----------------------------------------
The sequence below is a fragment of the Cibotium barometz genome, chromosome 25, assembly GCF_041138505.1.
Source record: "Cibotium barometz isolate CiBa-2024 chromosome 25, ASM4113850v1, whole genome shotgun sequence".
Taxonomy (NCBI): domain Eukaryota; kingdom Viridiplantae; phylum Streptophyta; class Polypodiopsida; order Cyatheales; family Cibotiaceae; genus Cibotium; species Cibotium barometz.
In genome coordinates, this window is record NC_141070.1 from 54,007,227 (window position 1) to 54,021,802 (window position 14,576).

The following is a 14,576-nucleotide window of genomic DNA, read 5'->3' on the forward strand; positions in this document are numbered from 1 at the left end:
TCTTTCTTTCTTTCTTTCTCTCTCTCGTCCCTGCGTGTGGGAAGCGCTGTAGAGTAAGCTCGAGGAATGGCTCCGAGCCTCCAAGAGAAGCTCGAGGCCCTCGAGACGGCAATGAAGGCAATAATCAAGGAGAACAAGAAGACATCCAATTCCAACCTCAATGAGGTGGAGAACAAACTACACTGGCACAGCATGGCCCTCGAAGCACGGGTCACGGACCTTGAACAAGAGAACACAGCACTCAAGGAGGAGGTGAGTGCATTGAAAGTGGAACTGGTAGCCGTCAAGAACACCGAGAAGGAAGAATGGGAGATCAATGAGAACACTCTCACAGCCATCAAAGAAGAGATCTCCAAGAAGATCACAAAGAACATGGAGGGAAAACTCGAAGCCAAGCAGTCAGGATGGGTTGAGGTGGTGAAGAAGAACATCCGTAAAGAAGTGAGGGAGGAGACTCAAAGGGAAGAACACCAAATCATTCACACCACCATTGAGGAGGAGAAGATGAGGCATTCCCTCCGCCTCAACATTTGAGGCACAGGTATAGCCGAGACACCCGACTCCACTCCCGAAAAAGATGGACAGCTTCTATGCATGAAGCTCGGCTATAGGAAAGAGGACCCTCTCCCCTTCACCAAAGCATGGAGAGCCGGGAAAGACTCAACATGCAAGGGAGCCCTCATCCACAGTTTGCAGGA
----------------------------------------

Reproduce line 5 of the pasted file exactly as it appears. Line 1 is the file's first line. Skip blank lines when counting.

The following is a 14,576-nucleotide window of genomic DNA, read 5'->3' on the forward strand; positions in this document are numbered from 1 at the left end: